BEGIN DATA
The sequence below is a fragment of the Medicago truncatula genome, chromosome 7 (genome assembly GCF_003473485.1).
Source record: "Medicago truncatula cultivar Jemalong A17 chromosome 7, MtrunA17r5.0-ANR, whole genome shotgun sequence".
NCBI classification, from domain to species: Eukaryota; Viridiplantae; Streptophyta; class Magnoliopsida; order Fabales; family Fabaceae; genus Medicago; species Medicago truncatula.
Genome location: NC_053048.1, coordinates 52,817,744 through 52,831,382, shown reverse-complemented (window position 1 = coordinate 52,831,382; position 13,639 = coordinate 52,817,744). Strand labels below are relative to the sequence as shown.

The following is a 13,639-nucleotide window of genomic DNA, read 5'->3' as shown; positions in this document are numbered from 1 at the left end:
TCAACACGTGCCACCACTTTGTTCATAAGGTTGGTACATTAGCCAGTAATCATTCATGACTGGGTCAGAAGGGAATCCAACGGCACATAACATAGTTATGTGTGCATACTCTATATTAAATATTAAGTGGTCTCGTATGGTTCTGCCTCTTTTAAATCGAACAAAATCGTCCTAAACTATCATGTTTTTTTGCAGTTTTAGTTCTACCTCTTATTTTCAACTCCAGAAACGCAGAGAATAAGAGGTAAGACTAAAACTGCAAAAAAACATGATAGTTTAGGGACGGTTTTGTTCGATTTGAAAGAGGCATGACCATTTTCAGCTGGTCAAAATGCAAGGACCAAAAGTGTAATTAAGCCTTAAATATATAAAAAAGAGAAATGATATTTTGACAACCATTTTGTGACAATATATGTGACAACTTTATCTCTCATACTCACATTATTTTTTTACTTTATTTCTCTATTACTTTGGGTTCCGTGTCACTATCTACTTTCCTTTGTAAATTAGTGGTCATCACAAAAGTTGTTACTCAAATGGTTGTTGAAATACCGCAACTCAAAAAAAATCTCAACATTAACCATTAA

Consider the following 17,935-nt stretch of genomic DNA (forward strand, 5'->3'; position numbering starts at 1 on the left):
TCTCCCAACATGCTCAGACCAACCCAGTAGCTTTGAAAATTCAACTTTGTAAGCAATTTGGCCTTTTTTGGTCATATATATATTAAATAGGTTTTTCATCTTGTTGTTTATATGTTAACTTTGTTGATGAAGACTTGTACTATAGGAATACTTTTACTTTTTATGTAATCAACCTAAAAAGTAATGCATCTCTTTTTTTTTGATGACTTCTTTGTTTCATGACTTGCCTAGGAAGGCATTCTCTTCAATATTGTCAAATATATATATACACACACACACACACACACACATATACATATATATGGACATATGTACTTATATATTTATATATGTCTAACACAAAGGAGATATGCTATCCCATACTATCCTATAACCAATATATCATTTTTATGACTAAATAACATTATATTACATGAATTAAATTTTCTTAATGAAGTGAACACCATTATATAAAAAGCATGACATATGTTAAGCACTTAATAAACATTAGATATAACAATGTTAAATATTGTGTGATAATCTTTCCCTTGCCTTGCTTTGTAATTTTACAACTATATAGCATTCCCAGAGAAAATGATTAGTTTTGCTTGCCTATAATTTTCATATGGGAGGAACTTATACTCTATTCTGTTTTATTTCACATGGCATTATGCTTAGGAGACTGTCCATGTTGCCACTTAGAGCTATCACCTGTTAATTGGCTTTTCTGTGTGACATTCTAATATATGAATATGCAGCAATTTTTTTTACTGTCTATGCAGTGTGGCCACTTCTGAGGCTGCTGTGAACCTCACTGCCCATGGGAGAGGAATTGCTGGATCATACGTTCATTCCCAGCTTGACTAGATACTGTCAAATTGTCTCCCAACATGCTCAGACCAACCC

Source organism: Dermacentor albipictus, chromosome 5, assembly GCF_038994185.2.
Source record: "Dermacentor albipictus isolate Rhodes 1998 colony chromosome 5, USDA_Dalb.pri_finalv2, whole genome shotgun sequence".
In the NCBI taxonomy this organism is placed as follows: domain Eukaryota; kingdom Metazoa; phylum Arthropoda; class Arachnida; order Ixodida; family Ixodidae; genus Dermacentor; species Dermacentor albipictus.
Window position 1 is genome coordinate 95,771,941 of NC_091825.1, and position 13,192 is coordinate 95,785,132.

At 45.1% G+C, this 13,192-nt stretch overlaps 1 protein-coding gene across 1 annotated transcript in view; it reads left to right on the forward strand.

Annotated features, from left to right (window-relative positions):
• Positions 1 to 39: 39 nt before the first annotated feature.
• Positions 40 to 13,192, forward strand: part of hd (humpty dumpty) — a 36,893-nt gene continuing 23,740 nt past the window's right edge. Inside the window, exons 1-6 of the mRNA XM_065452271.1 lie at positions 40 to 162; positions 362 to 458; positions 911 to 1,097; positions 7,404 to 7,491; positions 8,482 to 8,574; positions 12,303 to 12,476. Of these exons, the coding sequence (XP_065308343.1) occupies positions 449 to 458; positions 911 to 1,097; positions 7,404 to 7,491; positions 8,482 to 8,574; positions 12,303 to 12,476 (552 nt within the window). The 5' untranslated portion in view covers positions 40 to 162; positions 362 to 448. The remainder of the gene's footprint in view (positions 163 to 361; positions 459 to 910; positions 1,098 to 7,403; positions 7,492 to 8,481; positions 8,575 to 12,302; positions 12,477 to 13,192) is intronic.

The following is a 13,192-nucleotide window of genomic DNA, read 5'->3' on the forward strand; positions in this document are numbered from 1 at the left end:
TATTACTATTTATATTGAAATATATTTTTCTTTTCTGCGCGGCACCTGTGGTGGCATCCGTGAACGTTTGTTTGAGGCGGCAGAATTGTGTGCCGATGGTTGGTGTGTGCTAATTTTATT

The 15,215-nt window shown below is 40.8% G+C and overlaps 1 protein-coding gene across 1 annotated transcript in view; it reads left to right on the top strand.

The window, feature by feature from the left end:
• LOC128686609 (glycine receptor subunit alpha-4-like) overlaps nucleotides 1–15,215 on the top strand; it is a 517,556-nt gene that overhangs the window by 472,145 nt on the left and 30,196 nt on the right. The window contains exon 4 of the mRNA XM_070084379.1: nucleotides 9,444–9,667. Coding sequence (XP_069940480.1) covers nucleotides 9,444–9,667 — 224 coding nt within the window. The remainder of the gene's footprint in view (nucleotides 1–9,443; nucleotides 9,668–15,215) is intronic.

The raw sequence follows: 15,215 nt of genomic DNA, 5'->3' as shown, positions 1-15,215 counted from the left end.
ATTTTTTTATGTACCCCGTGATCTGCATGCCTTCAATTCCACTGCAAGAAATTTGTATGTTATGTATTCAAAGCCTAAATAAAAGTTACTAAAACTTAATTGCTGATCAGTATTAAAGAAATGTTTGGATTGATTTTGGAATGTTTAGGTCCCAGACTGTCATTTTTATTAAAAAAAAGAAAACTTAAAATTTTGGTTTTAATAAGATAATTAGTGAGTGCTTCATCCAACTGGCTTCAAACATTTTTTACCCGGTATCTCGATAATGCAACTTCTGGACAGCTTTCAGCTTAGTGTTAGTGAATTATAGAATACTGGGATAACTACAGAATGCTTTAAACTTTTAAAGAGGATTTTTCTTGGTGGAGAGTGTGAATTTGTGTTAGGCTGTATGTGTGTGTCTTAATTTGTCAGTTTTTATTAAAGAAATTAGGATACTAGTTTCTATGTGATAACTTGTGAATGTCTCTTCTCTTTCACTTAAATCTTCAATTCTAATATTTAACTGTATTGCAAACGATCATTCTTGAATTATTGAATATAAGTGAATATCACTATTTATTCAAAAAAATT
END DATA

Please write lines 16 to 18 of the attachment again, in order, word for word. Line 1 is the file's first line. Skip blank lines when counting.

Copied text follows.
• Positions 40 to 13,192, forward strand: part of hd (humpty dumpty) — a 36,893-nt gene continuing 23,740 nt past the window's right edge. Inside the window, exons 1-6 of the mRNA XM_065452271.1 lie at positions 40 to 162; positions 362 to 458; positions 911 to 1,097; positions 7,404 to 7,491; positions 8,482 to 8,574; positions 12,303 to 12,476. Of these exons, the coding sequence (XP_065308343.1) occupies positions 449 to 458; positions 911 to 1,097; positions 7,404 to 7,491; positions 8,482 to 8,574; positions 12,303 to 12,476 (552 nt within the window). The 5' untranslated portion in view covers positions 40 to 162; positions 362 to 448. The remainder of the gene's footprint in view (positions 163 to 361; positions 459 to 910; positions 1,098 to 7,403; positions 7,492 to 8,481; positions 8,575 to 12,302; positions 12,477 to 13,192) is intronic.

The following is a 13,192-nucleotide window of genomic DNA, read 5'->3' on the forward strand; positions in this document are numbered from 1 at the left end:
TATTACTATTTATATTGAAATATATTTTTCTTTTCTGCGCGGCACCTGTGGTGGCATCCGTGAACGTTTGTTTGAGGCGGCAGAATTGTGTGCCGATGGTTGGTGTGTGCTAATTTTATT